In this way, scientists can program CRISPRi to overcome the global problem of antibiotic resistivity.
Research by School of Chemistry, Manchester University
Moreover, researchers from the Manchester University, school of chemistry, reported that by using CRISPR/cas9 they have successfully discovered a novel biological pathway for the production of antibiotics called Malonomycin. These novel antibiotics will be able to fight off resistant bacterial strains much better than already present antibiotics.
“The rapid rise of antibiotic-resistant pathogens is one of the foremost global health concerns of modern times. Now, using a combination of bioinformatics, [CRISPR/Cas9] gene editing, and in vitro experiments, we have discovered a highly unusual biosynthetic pathway to the antibiotics Malonomycin. This could pave the way for a new kind of antibiotic production process,” said Jason Micklefield, leader of the study, and professor of Chemical Biology at the Manchester Institute of Biotechnology.
Research by the University of Colorado
In 2018, a team of researchers from the University of Colorado developed a technique called Controlled Hindrance of Adaptation of Organism (CHAOS) that involve using CRISPR to target several genes in E.coli. Usually, the antibiotics target and act on only one or few genes, and thus, the bacteria soon get resistant to it. While in CHAOS technique manipulates several genes at the same time, therefore, bacterium began to lose its ability to survive, and it dies.
Research by University of Wisconsin, Madison
Researchers under the supervision of Jan Peter Van Pijkeren from the University of Wisconsin, Madison developed a CRISPR-based probiotic to make antibiotic resistant bacteria self-destruct mainly Clostridium difficile. They proposed by using CRISPR enclosed in bacteriophage, along with probiotics, will be taken by patients. Once bacteriophage reaches its target will release CRISPR, and thus, will force Clostridium difficile to cleave itself.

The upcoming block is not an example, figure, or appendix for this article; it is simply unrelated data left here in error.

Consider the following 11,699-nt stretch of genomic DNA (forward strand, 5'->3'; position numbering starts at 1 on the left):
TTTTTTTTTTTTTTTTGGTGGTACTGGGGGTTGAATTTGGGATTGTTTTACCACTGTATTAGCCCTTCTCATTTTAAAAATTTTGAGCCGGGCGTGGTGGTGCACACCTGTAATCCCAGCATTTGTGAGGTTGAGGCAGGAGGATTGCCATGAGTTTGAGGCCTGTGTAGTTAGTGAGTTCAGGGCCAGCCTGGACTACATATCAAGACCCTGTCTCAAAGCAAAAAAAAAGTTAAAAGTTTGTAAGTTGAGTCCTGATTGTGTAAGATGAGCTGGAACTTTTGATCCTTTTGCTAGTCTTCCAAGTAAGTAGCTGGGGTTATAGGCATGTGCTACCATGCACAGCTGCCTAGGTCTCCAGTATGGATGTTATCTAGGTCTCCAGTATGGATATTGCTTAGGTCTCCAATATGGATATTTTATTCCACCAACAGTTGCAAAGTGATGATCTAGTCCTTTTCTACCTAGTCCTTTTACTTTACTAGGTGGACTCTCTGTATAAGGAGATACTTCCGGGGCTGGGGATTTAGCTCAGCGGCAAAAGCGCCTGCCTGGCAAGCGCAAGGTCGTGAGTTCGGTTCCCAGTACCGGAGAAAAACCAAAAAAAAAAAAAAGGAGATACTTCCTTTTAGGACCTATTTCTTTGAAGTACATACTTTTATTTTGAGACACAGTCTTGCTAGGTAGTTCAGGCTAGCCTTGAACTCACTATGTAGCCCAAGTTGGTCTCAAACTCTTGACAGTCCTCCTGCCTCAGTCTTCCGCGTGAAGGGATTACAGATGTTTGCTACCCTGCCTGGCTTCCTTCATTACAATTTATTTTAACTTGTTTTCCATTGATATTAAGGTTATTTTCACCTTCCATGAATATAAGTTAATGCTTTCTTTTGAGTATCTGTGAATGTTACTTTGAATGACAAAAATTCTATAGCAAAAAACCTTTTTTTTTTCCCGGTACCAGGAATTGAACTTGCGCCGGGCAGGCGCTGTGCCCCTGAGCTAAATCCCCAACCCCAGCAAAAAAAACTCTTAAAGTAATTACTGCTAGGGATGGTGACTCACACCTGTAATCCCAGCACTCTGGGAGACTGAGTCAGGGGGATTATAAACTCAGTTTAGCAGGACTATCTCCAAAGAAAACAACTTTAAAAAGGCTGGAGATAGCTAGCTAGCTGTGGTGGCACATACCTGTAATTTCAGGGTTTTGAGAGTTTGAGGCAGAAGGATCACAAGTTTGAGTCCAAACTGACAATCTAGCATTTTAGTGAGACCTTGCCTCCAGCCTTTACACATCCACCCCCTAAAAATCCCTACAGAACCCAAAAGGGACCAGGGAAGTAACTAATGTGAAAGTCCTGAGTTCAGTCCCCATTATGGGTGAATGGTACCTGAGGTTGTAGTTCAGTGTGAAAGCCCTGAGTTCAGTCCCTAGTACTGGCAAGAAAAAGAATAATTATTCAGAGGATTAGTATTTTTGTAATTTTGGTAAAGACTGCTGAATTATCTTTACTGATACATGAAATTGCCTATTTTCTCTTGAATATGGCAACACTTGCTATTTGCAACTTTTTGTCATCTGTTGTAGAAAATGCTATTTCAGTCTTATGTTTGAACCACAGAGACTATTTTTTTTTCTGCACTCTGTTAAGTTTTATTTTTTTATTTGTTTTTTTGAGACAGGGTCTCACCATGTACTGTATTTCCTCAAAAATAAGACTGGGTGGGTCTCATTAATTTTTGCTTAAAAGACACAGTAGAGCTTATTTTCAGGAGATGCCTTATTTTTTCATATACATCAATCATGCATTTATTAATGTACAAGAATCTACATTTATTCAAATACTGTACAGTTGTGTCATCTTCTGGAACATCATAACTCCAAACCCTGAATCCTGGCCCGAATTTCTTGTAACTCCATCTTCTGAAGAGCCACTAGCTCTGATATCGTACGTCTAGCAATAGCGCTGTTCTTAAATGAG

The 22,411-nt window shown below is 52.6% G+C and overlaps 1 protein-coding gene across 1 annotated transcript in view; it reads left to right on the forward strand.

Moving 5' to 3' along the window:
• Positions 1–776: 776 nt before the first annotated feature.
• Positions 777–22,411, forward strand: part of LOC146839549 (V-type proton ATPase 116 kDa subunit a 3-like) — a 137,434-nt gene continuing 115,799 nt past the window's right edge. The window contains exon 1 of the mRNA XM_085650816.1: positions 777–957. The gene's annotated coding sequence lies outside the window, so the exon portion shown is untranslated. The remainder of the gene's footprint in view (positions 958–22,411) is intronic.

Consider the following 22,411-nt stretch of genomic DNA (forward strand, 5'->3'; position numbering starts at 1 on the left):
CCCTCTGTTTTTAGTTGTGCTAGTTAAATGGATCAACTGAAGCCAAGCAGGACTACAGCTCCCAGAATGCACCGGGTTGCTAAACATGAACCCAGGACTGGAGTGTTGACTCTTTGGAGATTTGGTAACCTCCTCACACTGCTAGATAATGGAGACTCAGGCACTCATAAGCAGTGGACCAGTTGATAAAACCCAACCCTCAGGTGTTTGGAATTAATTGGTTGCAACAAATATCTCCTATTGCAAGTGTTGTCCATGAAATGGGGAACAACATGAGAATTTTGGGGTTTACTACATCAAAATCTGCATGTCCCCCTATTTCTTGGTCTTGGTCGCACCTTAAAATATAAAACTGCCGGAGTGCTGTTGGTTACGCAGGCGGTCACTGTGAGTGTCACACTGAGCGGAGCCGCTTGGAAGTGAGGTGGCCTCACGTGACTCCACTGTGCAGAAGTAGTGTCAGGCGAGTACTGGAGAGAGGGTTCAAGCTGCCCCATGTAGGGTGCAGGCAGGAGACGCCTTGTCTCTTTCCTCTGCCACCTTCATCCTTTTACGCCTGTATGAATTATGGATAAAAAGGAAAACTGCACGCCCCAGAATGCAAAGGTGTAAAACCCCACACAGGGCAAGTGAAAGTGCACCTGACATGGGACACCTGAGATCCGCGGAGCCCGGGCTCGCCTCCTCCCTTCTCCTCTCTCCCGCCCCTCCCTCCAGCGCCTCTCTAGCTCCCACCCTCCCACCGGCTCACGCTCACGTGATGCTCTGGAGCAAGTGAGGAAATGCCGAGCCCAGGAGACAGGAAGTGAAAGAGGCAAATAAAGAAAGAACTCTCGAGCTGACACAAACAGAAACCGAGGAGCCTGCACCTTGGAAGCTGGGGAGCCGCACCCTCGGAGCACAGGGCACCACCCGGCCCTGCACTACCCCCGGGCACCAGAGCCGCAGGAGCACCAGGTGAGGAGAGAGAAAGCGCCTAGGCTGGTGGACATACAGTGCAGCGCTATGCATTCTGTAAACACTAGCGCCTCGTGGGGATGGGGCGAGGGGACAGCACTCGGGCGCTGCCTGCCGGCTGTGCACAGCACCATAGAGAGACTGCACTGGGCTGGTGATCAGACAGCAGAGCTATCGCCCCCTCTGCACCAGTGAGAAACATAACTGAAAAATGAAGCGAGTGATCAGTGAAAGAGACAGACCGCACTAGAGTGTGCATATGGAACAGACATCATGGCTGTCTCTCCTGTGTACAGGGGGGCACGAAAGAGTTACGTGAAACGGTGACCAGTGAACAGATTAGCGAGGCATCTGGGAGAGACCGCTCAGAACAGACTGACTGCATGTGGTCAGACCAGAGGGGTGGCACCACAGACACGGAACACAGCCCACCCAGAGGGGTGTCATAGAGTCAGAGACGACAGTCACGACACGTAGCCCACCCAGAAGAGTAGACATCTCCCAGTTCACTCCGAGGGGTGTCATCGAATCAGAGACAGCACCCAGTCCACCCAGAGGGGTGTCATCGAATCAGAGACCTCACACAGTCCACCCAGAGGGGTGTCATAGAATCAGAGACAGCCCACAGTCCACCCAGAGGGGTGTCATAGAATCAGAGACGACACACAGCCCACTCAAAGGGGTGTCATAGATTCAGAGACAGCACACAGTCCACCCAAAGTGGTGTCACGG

Research by Tel Aviv University
In 2015, a similar approach developed by Udi Qimron of Tel Aviv University. They used bacteriophage to deliver CRISPR along with probiotics; thus, sensitize antibiotics resistance bacteria to the drugs.
Department of Biological Sciences, the University of Texas at Dallas
Research published by the Department of Biological Sciences, the University of Texas at Dallas entitled “CRISPR-mediated removal of antibiotic resistance genes in Enterococcus faecalis populations”. They discussed one of the multi-drug resistant strain – ‘’Enterococcus faecalis’’, currently almost no antibiotics works on them. CRISPR/cas9 can be a viable option for treating this issue.
E. faecalis transfer their resistivity genes via plasmids horizontally. Moreover, MDR strains of E. faecalis modify them in such a way that their defense system does not attack these plasmids carrying antibiotic resistant genes. While, in fact, allow them to be integrated into their genome. By doing so, they weaken their defense system.
According to this study, researchers suggested that by designing CRISPR in such manner to re-activate the MDR E. faecalis defense system. So, that they won’t allow the uptake of foreign plasmids containing resistant genes.
In 2019, Locus biosciences and Johnson & Johnson’s division, Janssen Pharmaceuticals signed a deal of $818 million. To develop CRISPR, that will target pathogenic and antibiotic-resistant bacteria, in the hope of overcoming antibiotic resistivity pandemic.
Eligo biosciences are also using CRISPR against antibiotic-resistant pathogens. They are aiming to use CRISPR to target human gut pathogens that are responsible for quite a large number of deaths and illnesses annually.
Eligo biosciences model involves first to remove/deactivate bacteriophage natural components followed by insertion of CRISPR components that will target specific gut pathogens.
Search for new antibiotics is the most important goals of our time. However, scientists are thinking outside the box and looking for alternative approaches such as CRISPR gene editing technology. Hopefully, in the near future, CRISPR would be used to tackle antibiotics resistivity problem.
Explore More: 11 Diseases CRISPR Technology Could Cure!